Statistical power, alpha, beta & effect size

A further exploration into the world of hypothesis testing, following up from my previous post on the topic.

(For simplicity, I’ll use the same example as in the previous post, that is, we have a control population with mean of 38.0, and a test population with a mean of 38.4, both with a standard deviation of 0.5)


This first graph shows our two population distributions, the topmost plot in actual values, while the bottom plot shows the corresponding standardized values, i.e. all control group values have been standardized to standard normal distribution : N~(0,1).  The test group values have also been standardized, with an offset of (mean(control) – mean(population)) / std(population).

It’s clear from the plots that the two populations differ, but there’s  also considerable overlap between the two groups.

Now, assume we are to take a sample of 20 from one of these groups, but it is not known to us a priori which of the groups the sample comes from.  That is, we want to use sampling and inferential statistics to determine which of the two groups our sample comes from.  What we’d like to figure out, given our sample, is the probability for us to determine which of the two groups our sample comes from.

This is where the concept of statistical power comes in.  Basically, statistical power presents the probability for a test procedure to detect an “effect” when there in fact is an effect to be detected. That is, in our case the “effect” is the difference in parameter value (the mean) between the two groups.

Thus, our objective is to decide, given our sample size of 20, how “confident” we can be that our test result correctly reflects the truth, that is, if our test shows that our sample comes from group A or group B, how much should we believe that finding ?

So,  first we define our alpha level, which basically is the limit of “false positives” (Type I errors) we are prepared to accept.  The alpha level gives us our Margin of Error, and thus our Acceptance and Reject Regions, that is, the range of values that we will use to determine whether the value obtained from our sample should make us decide that our sample comes from group A or group B.

In this example, we set alpha to 4%, which gives us a Confidence Level of 96%.  That means that should we repeat this experiment over and over, in 96% of the trials the value obtained in the trial will reside within our acceptance region.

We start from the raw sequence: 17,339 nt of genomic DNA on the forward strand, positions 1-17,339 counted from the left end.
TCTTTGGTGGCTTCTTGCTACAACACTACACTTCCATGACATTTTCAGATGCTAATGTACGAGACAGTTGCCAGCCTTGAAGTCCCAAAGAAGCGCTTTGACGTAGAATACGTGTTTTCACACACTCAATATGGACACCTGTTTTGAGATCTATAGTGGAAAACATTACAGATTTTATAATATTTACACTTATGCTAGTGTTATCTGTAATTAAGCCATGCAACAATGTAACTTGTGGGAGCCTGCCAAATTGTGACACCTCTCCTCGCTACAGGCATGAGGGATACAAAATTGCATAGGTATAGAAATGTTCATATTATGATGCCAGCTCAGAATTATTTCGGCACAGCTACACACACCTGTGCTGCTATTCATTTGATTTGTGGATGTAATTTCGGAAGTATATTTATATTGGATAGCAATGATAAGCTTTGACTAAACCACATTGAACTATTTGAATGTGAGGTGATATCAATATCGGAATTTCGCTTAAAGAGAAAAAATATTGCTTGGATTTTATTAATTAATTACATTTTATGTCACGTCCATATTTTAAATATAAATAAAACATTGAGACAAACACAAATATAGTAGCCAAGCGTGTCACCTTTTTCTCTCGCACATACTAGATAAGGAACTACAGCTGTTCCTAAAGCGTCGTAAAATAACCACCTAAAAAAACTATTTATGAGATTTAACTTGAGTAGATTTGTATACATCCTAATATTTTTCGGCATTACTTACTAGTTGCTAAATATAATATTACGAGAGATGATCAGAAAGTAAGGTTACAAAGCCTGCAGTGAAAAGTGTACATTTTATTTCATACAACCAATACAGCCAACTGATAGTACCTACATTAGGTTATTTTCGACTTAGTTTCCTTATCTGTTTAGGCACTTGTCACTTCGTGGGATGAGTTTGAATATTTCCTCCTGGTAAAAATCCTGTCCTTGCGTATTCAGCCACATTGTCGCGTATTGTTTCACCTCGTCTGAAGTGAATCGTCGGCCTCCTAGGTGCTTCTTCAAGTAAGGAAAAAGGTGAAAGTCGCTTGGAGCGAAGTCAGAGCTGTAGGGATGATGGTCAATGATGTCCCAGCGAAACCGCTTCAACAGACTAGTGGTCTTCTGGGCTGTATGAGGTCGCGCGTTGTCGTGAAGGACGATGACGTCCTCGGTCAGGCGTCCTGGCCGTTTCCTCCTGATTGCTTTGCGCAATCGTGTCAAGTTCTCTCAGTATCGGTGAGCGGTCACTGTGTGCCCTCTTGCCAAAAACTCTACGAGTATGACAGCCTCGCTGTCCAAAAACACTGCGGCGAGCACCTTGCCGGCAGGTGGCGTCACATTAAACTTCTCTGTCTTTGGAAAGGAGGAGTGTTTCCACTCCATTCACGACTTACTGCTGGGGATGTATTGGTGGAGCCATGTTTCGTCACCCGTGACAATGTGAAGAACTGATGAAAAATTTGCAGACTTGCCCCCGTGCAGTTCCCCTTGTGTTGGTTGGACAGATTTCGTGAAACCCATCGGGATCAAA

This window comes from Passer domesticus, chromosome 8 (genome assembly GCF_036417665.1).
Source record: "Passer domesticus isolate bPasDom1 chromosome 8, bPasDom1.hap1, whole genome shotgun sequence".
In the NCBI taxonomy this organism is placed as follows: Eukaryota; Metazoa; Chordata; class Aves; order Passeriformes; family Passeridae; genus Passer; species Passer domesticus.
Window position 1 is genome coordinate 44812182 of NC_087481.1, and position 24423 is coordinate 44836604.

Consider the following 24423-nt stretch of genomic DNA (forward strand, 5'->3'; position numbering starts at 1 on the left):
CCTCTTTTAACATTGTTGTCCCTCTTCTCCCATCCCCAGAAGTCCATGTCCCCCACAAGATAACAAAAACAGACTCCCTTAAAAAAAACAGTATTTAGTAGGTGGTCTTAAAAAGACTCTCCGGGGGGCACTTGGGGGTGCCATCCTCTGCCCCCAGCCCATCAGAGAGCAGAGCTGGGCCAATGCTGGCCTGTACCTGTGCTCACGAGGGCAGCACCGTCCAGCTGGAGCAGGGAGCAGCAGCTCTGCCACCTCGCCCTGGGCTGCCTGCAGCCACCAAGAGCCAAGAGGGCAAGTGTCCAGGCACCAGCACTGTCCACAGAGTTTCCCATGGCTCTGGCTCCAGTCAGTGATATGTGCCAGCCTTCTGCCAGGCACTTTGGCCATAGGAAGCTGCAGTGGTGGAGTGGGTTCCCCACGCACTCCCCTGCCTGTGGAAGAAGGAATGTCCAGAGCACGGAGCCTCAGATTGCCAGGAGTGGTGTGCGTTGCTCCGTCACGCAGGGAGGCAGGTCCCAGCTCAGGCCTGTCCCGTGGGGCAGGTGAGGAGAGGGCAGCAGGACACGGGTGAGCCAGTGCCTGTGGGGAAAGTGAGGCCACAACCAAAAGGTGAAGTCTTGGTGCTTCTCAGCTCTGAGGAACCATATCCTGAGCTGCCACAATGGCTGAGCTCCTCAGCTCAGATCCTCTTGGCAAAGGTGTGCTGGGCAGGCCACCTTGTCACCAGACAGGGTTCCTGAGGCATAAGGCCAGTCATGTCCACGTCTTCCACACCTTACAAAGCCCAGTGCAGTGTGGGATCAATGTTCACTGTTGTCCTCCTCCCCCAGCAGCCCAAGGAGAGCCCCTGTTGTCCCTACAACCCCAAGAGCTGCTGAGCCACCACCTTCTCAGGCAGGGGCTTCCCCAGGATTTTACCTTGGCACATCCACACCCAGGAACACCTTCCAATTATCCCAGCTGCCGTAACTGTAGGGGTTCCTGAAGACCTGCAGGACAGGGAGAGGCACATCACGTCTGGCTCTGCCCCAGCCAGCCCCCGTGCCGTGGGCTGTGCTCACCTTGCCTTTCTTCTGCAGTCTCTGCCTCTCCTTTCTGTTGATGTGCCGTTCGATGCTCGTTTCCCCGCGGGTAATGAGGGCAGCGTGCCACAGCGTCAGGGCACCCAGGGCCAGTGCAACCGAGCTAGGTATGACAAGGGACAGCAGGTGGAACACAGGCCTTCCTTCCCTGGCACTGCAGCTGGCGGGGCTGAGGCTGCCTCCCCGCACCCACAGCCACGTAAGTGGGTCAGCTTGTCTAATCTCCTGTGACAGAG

In the plots above, the one on the left with actual data values, the one on the right with standardized values, the vertical black bars illustrate the acceptance region, that is, if the result of our sample fall within these bars, our decision is that the sample was taken from the control population (group A). If the result falls to the right of the rightmost bar, our decision will be that the sample comes from group B, the test population.


The above graph illustrates the alpha we’ve chosen (4%) by the greenish shaded areas (this is from a two tailed test), that is, values falling within these areas will be seen as false positives, making us erroneously draw the conclusion that our sample does not come from the control group.

The yellow shaded area represents our beta, or false negatives (Type II errors), causing us to erroneously draw the conclusion that our sample does not come from the test population.

The alpha is defined by us when setting up the experiment, and the beta follows from our acceptance region limit, given by the cumulative probability for the value of our upper acceptance region limit.

Finally, power is defined as 1 – beta, and gives us the probability of our test detecting an existing effect, that is, difference in the parameter between the two groups.


The above graph illustrates the results from our example: the magenta curve shows the expected distribution of 20 samples drawn from the control population, and the orange curve shows the expected distributio of 20 samples drawn from the test population.  The vertical black bars show the acceptance region, that is, if our sample falls within these values, our decision is that the sample comes from the control group.

As can be seen, there is a tiny probability – 6% in fact – for our sample, despite being drawn from the test group, to fall within the acceptance region – this is our beta, or Type II errors, or false negatives, that is, the values falling under the orange curve inside the acceptance region cause us to erroneously decide that the sample comes from the control population.  This gives our test a power of 94%, indicating the probability of our test having detected an existing effect.